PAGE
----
A soul, in God’s account, is valued at the price of the blood, and shame, and tortures of the Son of God; and yet we throw it away for the exchange of sins that a man is naturally ashamed to own; we lose it for the pleasure, the sottish, beastly pleasure of a night. I need not say, we lose our soul to save our lives; for, though that was our blessed Saviour’s instance of the great unreasonableness of men, who by “saving their lives, lose them,” that is, in the great account of doomsday; though this, I say, be extremely unreasonable, yet there is something to be pretended in the bargain; nothing to excuse him with God, but something in the accounts of timorous men; but to lose our souls with swearing, that unprofitable, dishonorable, and unpleasant vice; to lose our souls with disobedience, or rebellion, a vice that brings a curse and danger all the way in this life; to lose our souls with drunkenness, a vice which is painful and sickly in the very acting of it, which hastens our damnation by shortening our lives, are instances fit to be put in the stories of fools and madmen. And all vice is a degree of the same unreasonableness; the most splendid temptation being nothing but a pretty, well-weaved fallacy, a mere trick, a sophism, and a cheating and abusing the understanding. But that which I consider here is, that it is an affront and contradiction to the wisdom of God, that we should so slight and undervalue a soul in which our interest is so concerned; a soul which He who made it, and who delighted not to see it lost, did account a fit purchase to be made by the exchange of His Son, the eternal Son of God.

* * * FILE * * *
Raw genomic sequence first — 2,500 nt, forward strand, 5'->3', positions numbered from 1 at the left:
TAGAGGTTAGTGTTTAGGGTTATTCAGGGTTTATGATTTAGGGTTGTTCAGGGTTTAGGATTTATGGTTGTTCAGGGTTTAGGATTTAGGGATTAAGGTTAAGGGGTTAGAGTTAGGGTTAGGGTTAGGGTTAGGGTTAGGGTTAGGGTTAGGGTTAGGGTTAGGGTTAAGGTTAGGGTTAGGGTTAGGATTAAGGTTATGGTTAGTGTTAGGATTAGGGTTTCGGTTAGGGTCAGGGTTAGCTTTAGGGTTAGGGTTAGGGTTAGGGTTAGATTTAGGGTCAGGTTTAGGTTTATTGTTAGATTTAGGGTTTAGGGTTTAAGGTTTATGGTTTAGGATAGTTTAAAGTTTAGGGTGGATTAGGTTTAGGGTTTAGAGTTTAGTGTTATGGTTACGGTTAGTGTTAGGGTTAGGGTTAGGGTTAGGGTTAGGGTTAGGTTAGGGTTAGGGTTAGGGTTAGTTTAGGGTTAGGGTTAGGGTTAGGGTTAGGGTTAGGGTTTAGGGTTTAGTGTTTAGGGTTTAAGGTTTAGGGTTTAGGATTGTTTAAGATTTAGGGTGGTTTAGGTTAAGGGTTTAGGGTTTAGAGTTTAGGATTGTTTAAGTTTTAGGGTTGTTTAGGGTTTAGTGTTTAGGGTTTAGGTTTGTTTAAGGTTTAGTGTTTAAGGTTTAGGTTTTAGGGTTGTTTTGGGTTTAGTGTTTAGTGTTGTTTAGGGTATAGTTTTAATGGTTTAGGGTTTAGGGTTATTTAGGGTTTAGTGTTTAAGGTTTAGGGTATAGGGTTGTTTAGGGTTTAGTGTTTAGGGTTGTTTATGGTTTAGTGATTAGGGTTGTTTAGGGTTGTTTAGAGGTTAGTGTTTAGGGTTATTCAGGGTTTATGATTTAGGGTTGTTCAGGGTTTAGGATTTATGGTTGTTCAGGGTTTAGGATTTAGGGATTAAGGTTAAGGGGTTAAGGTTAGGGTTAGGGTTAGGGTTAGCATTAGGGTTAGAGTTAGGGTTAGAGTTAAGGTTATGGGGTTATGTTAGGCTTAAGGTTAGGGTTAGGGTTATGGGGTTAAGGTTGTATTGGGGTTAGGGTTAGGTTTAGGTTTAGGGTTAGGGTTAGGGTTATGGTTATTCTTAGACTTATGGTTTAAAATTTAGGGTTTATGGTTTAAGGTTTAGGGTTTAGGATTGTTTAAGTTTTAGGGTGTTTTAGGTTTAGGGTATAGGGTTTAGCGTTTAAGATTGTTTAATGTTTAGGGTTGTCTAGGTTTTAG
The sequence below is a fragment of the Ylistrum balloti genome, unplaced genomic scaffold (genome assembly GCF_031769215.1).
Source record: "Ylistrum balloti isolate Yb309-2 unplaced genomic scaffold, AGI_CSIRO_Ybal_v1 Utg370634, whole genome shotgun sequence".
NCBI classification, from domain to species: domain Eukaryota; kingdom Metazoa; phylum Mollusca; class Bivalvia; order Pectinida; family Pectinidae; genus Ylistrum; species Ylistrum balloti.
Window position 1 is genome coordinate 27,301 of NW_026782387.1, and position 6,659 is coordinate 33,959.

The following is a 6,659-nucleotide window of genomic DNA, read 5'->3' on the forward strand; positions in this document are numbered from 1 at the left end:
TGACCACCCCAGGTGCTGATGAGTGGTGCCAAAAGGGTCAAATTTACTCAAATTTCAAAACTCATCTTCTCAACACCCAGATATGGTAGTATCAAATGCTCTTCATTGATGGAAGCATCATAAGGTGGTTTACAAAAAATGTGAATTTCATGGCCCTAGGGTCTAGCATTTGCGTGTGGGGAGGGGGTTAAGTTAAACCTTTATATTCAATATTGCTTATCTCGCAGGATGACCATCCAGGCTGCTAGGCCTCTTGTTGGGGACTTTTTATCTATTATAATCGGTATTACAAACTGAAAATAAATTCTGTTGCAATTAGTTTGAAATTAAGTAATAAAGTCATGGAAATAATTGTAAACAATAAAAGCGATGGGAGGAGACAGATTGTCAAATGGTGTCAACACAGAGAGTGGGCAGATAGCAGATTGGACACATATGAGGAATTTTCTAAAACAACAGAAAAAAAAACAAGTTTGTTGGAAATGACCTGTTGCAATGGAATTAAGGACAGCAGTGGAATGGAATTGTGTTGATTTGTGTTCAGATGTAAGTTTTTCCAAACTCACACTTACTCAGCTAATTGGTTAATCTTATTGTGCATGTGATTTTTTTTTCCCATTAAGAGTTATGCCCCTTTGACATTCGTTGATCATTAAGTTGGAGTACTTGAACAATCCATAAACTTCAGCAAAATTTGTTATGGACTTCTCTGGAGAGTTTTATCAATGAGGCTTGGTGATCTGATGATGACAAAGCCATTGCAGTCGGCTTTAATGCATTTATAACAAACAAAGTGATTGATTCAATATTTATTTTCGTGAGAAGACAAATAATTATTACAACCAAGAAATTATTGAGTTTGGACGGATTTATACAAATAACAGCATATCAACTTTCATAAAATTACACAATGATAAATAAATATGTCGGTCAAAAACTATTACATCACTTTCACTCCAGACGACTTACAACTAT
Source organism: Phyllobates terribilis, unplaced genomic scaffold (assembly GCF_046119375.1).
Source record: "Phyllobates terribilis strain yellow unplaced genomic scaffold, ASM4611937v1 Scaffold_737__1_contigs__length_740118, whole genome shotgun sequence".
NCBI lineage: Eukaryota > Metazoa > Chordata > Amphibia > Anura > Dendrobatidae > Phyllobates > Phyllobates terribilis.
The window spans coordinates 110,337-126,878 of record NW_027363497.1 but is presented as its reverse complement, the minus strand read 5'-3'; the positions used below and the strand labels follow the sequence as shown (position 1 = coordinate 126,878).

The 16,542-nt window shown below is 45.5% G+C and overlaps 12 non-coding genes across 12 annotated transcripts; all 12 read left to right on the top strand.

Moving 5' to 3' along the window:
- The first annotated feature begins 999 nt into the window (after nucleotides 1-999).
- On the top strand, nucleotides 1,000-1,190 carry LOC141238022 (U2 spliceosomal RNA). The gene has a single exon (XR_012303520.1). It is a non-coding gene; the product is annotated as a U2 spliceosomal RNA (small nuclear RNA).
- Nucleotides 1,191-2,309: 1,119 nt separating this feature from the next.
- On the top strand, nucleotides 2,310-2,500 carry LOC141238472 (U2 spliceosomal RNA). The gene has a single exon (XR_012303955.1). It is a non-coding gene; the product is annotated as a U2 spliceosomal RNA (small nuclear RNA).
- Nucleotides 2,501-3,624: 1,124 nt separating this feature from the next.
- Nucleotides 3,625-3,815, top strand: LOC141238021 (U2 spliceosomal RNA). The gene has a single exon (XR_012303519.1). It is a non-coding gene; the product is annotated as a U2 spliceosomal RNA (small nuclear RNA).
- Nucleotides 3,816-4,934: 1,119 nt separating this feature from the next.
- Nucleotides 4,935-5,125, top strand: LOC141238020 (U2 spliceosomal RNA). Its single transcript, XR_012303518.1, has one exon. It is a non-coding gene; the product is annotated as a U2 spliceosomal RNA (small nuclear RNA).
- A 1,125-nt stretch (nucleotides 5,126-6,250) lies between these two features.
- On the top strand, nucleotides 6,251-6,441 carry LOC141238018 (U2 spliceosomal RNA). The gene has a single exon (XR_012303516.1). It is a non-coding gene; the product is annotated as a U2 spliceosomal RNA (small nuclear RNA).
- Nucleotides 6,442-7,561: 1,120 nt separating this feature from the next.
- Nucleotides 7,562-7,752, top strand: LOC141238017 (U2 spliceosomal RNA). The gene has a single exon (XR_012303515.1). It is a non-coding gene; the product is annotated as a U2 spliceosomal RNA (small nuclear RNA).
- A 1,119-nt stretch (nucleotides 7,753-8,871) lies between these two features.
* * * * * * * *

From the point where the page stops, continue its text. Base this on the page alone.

You take care, lest for the purchase of a little, trifling, inconsiderable portion of the world, you come into this place and state of torment. Although Homer was pleased to compliment the beauty of Helena to such a height, as to say, “it was a sufficient price for all the evils which the Greeks and Trojans suffered in ten years,” yet it was a more reasonable conjecture of Herodotus, that, during the ten years’ siege of Troy, Helena, for whom the Greeks fought, was in Egypt, not in the city; because it was unimaginable but the Trojans would have thrown her over the walls, rather than, for the sake of a trifle, have endured so great calamities. We are more sottish than the Trojans, if we retain our Helena, any one beloved lust, a painted devil, and sugared temptation with (not the hazard, but) the certainty of having such horrid miseries, such invaluable losses. And certainly it is a strange stupidity of spirit that can sleep in the midst of such thunder; when God speaks from heaven with His loudest voice, and draws aside His curtain, and shows His arsenal and His armory, full of arrows steeled with wrath, headed and pointed, and hardened with vengeance, still to snatch at those arrows, if they came but in the retinue of a rich fortune or a vain mistress, if they wait but upon pleasure or profit, or in the rear of an ambitious design.